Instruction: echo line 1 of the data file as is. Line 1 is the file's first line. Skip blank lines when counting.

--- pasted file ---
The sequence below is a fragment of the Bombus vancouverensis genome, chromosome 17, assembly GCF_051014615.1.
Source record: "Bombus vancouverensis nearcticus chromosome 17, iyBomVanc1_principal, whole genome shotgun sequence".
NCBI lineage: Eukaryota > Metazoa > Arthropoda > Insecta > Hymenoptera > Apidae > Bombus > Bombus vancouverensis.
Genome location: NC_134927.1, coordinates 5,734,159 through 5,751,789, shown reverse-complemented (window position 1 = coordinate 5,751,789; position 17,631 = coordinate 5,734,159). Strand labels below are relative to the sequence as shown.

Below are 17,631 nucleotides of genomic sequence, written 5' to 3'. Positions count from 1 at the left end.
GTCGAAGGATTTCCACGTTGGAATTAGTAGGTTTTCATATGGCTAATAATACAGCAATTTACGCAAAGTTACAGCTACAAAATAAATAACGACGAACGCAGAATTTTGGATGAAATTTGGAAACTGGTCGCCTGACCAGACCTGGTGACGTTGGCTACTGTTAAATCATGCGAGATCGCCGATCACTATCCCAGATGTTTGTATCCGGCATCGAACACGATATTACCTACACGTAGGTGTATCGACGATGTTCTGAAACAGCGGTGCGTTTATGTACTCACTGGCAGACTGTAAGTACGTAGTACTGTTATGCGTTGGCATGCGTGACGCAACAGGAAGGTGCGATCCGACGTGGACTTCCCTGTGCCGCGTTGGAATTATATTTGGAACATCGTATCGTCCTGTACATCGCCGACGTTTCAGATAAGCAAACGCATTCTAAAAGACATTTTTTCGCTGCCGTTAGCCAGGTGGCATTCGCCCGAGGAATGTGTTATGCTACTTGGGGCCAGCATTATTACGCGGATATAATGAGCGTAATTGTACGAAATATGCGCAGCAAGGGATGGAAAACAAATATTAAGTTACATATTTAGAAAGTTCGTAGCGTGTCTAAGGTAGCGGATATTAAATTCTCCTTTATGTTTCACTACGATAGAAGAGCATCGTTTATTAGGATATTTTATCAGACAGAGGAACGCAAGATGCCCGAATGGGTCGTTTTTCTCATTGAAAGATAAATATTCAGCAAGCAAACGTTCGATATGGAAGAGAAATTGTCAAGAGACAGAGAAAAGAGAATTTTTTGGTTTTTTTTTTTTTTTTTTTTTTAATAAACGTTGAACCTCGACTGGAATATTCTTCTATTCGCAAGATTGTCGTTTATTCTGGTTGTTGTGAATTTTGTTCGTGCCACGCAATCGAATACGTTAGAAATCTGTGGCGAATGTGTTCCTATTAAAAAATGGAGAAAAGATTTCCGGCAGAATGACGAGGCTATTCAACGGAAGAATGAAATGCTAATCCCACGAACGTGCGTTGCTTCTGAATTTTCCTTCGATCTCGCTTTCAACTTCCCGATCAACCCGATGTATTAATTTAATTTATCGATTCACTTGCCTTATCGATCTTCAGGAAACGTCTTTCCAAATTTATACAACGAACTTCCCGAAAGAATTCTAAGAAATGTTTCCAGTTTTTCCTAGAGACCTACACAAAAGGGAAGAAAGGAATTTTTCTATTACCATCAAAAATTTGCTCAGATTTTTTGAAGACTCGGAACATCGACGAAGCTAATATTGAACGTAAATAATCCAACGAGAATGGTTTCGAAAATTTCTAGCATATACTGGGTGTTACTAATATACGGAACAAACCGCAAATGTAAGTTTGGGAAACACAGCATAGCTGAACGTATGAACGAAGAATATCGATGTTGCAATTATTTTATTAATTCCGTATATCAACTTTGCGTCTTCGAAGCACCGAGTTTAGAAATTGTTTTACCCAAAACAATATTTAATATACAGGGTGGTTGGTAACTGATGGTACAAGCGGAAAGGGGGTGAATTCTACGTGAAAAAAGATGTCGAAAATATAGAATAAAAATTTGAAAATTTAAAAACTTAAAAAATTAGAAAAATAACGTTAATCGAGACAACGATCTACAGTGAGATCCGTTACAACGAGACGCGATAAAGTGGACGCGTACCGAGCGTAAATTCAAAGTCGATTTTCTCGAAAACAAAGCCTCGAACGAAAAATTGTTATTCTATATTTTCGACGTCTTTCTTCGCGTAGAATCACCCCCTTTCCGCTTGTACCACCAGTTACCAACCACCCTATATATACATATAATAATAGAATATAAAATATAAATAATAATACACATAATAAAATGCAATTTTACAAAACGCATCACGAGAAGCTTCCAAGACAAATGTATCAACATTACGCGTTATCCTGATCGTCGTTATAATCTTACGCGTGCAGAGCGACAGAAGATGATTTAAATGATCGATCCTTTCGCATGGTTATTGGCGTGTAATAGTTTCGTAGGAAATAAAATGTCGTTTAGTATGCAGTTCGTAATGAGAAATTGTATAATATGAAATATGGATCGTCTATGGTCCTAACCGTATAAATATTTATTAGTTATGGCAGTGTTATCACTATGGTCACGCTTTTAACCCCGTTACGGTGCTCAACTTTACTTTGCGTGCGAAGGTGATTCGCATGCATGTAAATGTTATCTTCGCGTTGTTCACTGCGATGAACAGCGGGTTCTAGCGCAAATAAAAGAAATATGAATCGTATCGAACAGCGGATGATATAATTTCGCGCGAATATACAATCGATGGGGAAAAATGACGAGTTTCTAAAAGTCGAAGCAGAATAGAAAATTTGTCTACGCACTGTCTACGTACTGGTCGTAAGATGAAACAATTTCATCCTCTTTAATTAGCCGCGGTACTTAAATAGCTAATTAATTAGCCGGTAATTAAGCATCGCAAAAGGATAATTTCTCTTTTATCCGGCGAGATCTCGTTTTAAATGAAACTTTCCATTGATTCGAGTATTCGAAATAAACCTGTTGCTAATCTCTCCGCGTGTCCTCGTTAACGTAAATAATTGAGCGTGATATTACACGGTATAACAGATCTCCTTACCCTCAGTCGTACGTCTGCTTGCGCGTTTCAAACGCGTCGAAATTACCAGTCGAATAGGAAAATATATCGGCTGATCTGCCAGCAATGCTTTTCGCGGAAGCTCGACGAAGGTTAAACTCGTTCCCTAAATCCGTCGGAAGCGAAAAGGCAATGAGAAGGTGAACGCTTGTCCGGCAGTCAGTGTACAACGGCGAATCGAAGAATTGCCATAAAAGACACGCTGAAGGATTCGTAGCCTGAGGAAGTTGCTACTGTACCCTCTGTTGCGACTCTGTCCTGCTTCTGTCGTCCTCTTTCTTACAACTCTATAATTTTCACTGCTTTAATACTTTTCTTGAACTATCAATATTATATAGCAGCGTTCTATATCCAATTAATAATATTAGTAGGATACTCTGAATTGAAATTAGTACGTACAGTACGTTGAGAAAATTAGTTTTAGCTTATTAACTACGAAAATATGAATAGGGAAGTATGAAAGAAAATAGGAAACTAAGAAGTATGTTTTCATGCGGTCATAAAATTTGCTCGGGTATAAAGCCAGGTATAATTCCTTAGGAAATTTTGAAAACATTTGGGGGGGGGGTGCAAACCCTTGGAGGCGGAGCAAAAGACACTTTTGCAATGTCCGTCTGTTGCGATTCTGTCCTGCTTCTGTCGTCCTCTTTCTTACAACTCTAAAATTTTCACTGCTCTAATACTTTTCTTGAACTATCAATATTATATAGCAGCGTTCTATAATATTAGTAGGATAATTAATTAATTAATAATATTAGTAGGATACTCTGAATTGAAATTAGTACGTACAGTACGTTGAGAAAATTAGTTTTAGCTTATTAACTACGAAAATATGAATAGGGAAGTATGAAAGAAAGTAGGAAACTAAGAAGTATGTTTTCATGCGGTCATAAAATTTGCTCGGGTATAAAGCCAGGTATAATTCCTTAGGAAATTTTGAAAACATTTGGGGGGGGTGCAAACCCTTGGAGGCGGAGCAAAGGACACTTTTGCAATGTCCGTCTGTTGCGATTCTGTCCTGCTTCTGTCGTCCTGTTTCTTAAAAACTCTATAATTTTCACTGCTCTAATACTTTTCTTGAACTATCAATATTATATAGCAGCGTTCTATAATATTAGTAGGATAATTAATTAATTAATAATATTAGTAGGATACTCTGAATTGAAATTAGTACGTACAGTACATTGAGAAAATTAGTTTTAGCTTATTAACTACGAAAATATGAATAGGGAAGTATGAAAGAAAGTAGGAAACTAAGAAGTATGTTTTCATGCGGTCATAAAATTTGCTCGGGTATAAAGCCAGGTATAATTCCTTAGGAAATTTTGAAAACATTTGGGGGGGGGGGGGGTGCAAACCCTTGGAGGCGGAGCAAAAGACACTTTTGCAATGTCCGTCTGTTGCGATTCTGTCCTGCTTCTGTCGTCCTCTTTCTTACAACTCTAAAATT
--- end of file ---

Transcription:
The sequence below is a fragment of the Bombus vancouverensis genome, chromosome 17, assembly GCF_051014615.1.